Finding support as a new mum
Becoming a mum can be the most amazing thing in the world. But it is also the hardest and most challenging too. We live in a society where we have often moved away from our families, where we might not have a village or close support due to illness or bereavement. Where we may be indifferent life stages to our previous support networks, or have realised as adults that sometimes we need to end relationships with certain family members in order to protect our mental wellbeing.
Everyone talks about the ‘village’ we need when we become parents but it can be really challenging when we become parents ourselves if we don’t have a village of support around us. So how can we build and find our own individual village within parenting?
I am fortunate enough to have my mum locally, in addition following the birth of my eldest child, my sister was finishing her social work degree so spent a good amount of time coming over in those early months. However, my mum had not breastfed any of us for long, and had a negative experience, and my sister had no children. Whilst I am forever grateful and thankful to have had their support, when it came to breastfeeding and cloth nappies I needed that support.
I was experiencing a cows milk protein allergy with my eldest, colic, reflux and feeding/changing around the clock. Support groups were an absolute life saver for that shared experience, sharing recipes or safe foods, weaning support and a warm cup of tea.
In relation to cloth nappies, again I knew no one close that I could ask for support, in relation to the urinary leaks we were getting to begin with. It was thanks to other mums at the support groups, guiding me in the right direction, in relation to both, and providing the best support going. They were safe and supportive environments to moan, rant and cry about the sleep deprivation and parenting challenges. And which were why I actually undertook a peer support training course to become a breastfeeding peer supporter myself: helping other mums choosing to breastfeed both on the online virtual groups but also our local face to face group.
The cloth nappy support group was also the reason why when I saw an advert looking for volunteers for the local wildlife trust, to support other parents using cloth nappies, and hiring out kits, I signed up.
For the past four years I have continued supporting parents in troubleshooting, in
providing morale support, information and tips. But more than this I realised how invaluable support is too in the social media world particularly in lockdown where face to face support had disappeared. More people than ever are turning to social media for information relating to pregnancy birth and parenting. Every month I run an online question and answer session in addition to the reels, posts and stories I share to provide as much evidence based and realistic information to parents.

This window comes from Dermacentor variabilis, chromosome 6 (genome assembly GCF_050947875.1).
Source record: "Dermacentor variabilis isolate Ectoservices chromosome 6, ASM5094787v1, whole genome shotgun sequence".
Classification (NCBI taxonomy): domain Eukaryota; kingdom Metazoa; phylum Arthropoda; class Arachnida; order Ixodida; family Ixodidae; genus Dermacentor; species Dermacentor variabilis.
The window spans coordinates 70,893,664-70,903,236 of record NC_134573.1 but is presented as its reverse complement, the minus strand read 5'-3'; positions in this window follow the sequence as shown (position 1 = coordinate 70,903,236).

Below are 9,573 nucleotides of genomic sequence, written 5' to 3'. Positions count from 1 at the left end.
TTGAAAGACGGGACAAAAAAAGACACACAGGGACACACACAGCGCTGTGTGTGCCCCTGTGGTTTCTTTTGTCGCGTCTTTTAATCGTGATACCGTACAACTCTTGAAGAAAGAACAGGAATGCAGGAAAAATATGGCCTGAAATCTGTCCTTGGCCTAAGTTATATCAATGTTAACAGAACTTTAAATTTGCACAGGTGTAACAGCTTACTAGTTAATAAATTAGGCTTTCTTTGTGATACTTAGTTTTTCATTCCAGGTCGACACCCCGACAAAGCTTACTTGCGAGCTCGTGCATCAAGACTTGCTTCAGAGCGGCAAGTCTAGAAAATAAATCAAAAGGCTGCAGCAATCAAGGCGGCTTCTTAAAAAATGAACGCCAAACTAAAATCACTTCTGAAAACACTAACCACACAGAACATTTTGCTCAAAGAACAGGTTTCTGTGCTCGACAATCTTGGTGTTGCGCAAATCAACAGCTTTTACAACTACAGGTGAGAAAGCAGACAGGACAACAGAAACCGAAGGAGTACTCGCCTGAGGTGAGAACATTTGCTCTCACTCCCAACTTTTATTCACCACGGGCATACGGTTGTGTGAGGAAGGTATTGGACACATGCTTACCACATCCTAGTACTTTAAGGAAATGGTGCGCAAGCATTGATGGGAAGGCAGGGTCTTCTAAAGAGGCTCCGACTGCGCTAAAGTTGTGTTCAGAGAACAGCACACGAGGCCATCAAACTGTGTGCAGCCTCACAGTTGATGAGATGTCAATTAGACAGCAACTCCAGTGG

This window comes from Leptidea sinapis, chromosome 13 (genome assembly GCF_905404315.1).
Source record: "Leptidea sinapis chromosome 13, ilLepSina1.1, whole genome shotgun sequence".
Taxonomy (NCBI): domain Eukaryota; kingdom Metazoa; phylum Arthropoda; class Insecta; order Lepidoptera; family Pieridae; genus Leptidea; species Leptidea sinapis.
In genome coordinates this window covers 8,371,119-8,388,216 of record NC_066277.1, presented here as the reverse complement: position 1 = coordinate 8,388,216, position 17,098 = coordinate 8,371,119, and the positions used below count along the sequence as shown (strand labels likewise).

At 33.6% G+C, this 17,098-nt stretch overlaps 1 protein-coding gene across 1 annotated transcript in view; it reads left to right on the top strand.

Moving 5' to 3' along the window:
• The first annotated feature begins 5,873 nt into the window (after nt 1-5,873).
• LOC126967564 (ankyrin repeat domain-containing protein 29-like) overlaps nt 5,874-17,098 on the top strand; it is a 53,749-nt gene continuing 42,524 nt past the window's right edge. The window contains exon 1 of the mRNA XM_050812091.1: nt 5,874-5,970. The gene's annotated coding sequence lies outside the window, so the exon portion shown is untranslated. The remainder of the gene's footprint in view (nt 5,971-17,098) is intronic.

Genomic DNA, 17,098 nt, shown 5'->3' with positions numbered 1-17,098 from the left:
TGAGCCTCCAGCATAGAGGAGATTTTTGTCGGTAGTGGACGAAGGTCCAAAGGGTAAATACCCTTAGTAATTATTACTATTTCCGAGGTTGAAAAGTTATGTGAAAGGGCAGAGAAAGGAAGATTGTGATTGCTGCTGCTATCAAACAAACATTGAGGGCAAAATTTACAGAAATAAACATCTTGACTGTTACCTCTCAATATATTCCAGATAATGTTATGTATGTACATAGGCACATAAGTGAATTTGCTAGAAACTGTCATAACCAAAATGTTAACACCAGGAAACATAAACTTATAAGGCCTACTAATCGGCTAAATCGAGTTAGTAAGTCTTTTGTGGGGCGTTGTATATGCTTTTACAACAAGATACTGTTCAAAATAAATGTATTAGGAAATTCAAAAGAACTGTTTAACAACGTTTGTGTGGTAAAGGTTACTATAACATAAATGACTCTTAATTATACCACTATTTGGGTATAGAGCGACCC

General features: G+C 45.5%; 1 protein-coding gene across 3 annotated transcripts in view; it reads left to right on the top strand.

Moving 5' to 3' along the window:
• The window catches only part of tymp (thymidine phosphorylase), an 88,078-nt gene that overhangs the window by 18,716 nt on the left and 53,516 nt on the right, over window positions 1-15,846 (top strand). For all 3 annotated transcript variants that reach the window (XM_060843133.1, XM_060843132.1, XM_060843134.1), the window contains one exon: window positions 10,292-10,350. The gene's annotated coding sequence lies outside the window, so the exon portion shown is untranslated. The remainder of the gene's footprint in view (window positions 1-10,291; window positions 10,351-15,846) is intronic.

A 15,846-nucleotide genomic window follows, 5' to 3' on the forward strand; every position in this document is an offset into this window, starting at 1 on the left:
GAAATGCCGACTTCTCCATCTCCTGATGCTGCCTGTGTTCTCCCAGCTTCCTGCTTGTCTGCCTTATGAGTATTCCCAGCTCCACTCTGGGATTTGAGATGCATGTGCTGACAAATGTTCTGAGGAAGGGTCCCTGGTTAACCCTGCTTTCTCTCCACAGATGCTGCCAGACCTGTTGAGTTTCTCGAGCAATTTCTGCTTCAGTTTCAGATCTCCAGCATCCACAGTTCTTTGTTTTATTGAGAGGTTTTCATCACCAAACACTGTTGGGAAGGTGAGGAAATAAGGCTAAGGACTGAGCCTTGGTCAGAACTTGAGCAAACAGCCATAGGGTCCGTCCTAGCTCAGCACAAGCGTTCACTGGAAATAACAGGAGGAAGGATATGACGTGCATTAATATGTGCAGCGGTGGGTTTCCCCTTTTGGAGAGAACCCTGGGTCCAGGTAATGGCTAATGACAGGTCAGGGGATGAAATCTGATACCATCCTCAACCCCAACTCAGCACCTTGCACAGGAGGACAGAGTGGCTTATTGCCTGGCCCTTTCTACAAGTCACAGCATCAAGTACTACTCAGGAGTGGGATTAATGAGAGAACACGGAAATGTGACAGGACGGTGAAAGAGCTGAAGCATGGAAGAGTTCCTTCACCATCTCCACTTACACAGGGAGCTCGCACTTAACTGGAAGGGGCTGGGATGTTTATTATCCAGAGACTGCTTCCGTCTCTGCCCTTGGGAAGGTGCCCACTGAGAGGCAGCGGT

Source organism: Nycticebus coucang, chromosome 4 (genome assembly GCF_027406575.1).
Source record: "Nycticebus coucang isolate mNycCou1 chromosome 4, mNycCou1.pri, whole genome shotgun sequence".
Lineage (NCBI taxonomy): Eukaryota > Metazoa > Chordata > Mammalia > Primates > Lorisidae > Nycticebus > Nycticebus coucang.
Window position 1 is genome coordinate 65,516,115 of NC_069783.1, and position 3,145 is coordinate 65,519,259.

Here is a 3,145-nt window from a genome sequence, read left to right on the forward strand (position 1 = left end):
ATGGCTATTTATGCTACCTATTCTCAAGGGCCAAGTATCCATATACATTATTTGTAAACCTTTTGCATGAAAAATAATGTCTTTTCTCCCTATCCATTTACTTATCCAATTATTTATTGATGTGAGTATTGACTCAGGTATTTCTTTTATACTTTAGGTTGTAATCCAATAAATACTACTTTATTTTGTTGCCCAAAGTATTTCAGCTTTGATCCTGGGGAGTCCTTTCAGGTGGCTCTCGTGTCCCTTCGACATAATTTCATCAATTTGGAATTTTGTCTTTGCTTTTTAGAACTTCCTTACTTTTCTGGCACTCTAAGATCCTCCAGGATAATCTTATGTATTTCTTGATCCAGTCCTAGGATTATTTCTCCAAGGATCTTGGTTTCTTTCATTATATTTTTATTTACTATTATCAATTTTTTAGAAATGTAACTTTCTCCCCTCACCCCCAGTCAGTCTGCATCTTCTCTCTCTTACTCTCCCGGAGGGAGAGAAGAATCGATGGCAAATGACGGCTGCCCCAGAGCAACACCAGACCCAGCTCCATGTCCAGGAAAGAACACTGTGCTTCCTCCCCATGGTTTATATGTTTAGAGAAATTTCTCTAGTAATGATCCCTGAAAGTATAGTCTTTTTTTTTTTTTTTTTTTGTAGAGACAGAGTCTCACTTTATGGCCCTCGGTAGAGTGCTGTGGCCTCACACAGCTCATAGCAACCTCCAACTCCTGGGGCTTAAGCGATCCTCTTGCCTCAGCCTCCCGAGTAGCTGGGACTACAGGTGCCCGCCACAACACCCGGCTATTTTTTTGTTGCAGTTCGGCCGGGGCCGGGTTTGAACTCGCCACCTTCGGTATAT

- If you can attend antenatal classes in your local area – this will give you a good starting point and will also provide you with people who are going through similar things at similar stages.
- If you are planning on breastfeeding/using slings/cloth nappy then search and find out these groups in the antenatal period, and go along in pregnancy. Most of these meets are free. You can ask your community midwife about these support services available. It is far easier to go alone pregnant and meet some faces than it is feeling a tad vulnerable in those early weeks and entering a new group for the first time. If you want moral support take a friend or your partner along the first time you go.
- Local baby shows are a great way to check out local services and find out what mum and baby groups there are in your area. This again provides the benefits of socialising postnatally.
- Some areas still have children’s centres or 0-19 hubs ran by the council (this is variable by postcode). A quick google search of your area will tell you if this is available. Often centres like this provide free parent and baby courses or classes anything from sensory classes to baby massage.
- If groups fill you with anxiety then there are lots of groups virtually where you can join from the comfort of your home, still in your pajamas. I could not have coped without the local and national breastfeeding groups to remind me at 3am that I a) wasn’t alone and b) what was normal. Type into facebook/google/instagram your area and support and up will come many options and choices.
Finally, there is enough pressure both from ourselves internally and externally from society as a whole when it comes to parenting. Parents don’t need other peoples opinions or judgements: they need each others support and the world is a much kinder place when mums are cheer-leading one another on, provide a listening ear and are there for one another.
Mums supporting mums is so vital! So be another mum's support in life.
Our guest blog has been written by the fantastic Midwife Angie.
Midwife Angie, also known as @theecomidwife, teaches KG Hypnobirthing midwife led antenatal and hypnobirthing classes, accredited by the Royal college of Midwives.
Midwife Angie is also a registered and trained health visitor, baby massage practitioner, pregnancy masseuse and is aromatherapy trained. Her Instagram account @ecomidwife, offers honest advice and support to thousands of women.